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Abstract

Since 1978, when China instituted economic reforms, cities throughout the country have embraced skyscraper construction. Despite their importance to the domestic economy, little is understood about what has been driving skyscraper heights and frequencies in China. This work explores the degree to which skyscraper construction patterns are the result of economic fundamentals, versus political factors and intercity competition. We find a strong economic rational across China, but we also find evidence of noneconomic factors. We show that incentives for political officials, such as career promotion, are helping to contribute to the growth in China’s skylines. We also find that small cities tend to overbuild skyscrapers. Spatial autoregression results further suggest some intercity competition, especially for those within the same tier.

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Notes

  1. Unfortunately, the sources that provide information on skyscrapers do not provide year of completion for about 10% of the buildings. Also, if a building is not reported on one of the several websites that we used to collect data, then we do not know of its existence.

  2. This report is written in Mandarin.

  3. For example, in 1890, the world’s tallest building was 90 m; today it is 828 m (Barr et al. 2015).

  4. Note that in several cases different websites gave different years for completion. For this paper, we use year of completion as the average of the 2 yrs. Our investigations show that using the latest year, for example, does not appreciably affect the results. In addition, we do not have data of building use and year of building start.

  5. We choose 600 ft (183 m) as a comprise height—one that is sufficiently tall to be unusual, but not so unusual as to severely reduce the number of ones in the dependent variable.

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Correspondence to Jason Barr.

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Appendices

Appendix 1: Data Sources and Preparation

  1. 1.

    Skyscraper data

  2. 2.

    City-level economic data

    • Population in the municipal area, Year-end Population of the municipal district of one city (Population in rural area and in counties that belongs to the city is not included.).

    • GDP, Gross Domestic Product (2010 constant US$).

    • GDP per capita, Gross Domestic Product divided by population (2010 constant US$)

    • CPI, Consumer Price Index each city, each year.

    • Government expenditure, Local Government Expenditure (2010 constant US$).

    • Budget Deficit: dummy variable, which is one if expenditures are greater than revenues in a city-year, zero otherwise.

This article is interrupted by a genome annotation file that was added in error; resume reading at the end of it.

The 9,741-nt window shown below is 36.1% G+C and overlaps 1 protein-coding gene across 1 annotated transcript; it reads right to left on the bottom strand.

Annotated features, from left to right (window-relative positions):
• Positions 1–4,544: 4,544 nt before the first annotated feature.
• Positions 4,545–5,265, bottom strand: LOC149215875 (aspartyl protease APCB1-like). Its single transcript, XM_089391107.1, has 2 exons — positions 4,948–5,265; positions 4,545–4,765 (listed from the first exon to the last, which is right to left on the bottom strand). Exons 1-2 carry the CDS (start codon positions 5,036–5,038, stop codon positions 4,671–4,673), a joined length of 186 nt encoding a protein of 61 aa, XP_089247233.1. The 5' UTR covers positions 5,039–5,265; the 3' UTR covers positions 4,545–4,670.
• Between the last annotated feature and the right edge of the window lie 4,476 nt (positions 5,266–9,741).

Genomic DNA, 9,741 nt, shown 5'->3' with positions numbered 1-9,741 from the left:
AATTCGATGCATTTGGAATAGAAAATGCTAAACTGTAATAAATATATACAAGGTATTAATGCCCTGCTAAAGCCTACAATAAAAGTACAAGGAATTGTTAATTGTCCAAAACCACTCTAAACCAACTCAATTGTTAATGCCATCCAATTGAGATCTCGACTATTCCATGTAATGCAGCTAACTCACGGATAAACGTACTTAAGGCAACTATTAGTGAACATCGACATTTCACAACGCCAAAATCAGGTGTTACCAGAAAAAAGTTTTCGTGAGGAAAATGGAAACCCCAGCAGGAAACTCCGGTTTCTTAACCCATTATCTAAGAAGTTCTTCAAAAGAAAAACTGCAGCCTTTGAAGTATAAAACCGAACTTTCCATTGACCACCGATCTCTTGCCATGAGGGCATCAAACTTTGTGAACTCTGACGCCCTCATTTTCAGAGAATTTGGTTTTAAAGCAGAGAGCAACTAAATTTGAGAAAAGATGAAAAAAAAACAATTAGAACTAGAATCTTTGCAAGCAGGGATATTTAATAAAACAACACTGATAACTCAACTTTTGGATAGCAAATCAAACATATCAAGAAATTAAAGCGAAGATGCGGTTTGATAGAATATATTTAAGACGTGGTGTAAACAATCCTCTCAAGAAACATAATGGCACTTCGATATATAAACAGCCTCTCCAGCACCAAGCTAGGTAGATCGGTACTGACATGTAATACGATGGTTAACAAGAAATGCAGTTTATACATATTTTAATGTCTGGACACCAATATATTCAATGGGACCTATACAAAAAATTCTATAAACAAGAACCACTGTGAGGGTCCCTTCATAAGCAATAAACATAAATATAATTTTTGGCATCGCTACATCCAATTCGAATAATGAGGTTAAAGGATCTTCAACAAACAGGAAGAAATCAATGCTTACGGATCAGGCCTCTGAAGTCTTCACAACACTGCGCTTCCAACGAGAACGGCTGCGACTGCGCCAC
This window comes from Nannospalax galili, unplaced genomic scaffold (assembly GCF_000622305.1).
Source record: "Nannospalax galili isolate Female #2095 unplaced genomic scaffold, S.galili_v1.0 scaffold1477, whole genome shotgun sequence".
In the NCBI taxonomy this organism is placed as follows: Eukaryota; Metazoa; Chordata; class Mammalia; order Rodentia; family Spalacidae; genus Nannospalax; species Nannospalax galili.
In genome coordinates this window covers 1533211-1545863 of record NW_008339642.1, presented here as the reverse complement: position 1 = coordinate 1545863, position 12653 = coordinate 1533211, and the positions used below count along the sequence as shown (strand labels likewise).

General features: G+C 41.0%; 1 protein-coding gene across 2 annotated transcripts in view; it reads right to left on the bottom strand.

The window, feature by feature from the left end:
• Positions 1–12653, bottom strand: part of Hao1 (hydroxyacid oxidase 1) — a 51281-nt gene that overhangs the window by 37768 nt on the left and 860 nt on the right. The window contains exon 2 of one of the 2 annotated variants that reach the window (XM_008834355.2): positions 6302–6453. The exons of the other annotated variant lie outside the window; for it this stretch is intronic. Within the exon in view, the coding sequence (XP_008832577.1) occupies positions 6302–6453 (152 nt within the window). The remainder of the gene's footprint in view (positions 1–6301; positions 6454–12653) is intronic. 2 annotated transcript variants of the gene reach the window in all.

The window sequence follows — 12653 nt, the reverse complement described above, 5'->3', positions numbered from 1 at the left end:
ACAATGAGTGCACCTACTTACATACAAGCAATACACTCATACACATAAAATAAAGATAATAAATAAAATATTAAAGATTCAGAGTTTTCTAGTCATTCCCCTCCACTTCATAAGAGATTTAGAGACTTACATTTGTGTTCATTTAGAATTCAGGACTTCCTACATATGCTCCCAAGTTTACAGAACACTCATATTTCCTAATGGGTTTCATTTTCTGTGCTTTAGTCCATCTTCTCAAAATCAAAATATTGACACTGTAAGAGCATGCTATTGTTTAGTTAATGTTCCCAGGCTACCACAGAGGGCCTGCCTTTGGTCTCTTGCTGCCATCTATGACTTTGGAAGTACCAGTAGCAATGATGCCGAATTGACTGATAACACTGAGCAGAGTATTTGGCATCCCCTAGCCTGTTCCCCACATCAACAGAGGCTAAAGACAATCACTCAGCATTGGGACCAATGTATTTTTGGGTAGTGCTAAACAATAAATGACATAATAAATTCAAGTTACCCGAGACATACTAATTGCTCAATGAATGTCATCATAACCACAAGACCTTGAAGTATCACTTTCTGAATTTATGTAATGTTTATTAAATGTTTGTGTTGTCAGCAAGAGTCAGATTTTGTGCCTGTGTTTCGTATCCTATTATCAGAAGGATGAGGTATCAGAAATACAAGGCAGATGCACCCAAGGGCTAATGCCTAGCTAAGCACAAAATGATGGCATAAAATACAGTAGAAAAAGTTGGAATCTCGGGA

• Government revenue, Local Government Revenue (2010 constant US$).

    • Employment in the service industry, Total Employment in the service industry.

    • The rate of contribution of the service industry to total GDP, The proportion of value-added of the service industry to GDP (municipal district).

    • Land area: The land area in the municipal area of a city.

All of the city-level economic data are panel data collected from the Chinese Statistical Year Book.

  1. 3.

    Corruption Data

The number of corruption cases brought against city officials data is collected by Guang Zhang, Xiamen University. The data set covers all the corruption cases disclosed by major Chinese newspapers between 1995 and 2007. The data has been discussed in Zhu (2012). We appreciate Zhu and Zhang for sharing the dataset.

  1. 4.

    Age of City Leader

The original dataset of the age of city leaders is from Yu et al. (2016). They include the age and the year of taking and leaving the office for mayors and Secretaries of CPC Municipal Committees of the included cities between 2000 to 2005. We extend the dataset from 1978 to 2015. The Chinese officials’ data were collected manually from several related websites and the major source is www.baike.com, a large database that includes the biographies of Chinese government officials. We appreciate Yu, Zhou, and Zhu for sharing their dataset.

Table 9 Strategic Interaction Between Skyscraper Cities in China (1987–2013). The Dependent Variable: The height of new tallest skyscraper of city i in year t

Appendix 2: Additional Regression Results

Table 11 Determinants of the Height of the Tallest New Skyscrapers (First Stage of Heckman Model)
Table 12 Cities Fixed Effects for Tallest Completed Building Each Year
Table 13 Strategic Interaction Between Skyscraper Cities in China (1987–2013). Dependent Variable: Log (1+ skyscraper completions in city i in year t)
Table 14 Strategic Interaction Between Skyscraper Cities in China (1987–2013). Dependent Variable: The height of the tallest new skyscraper of city i in year t
Table 15 Average Direct Effect, Indirect Effect and Total Effect (SAR). Dependent Variable: Ln(1 + Skyscraper Completions)
Table 16. Average Direct Effect, Indirect Effect and Total Effect (SAR). Dependent Variable: The Height of the Tallest New Skyscrapers

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Barr, J., Luo, J. Growing Skylines: The Economic Determinants of Skyscrapers in China. J Real Estate Finan Econ 63, 210–248 (2021). https://doi.org/10.1007/s11146-020-09764-7

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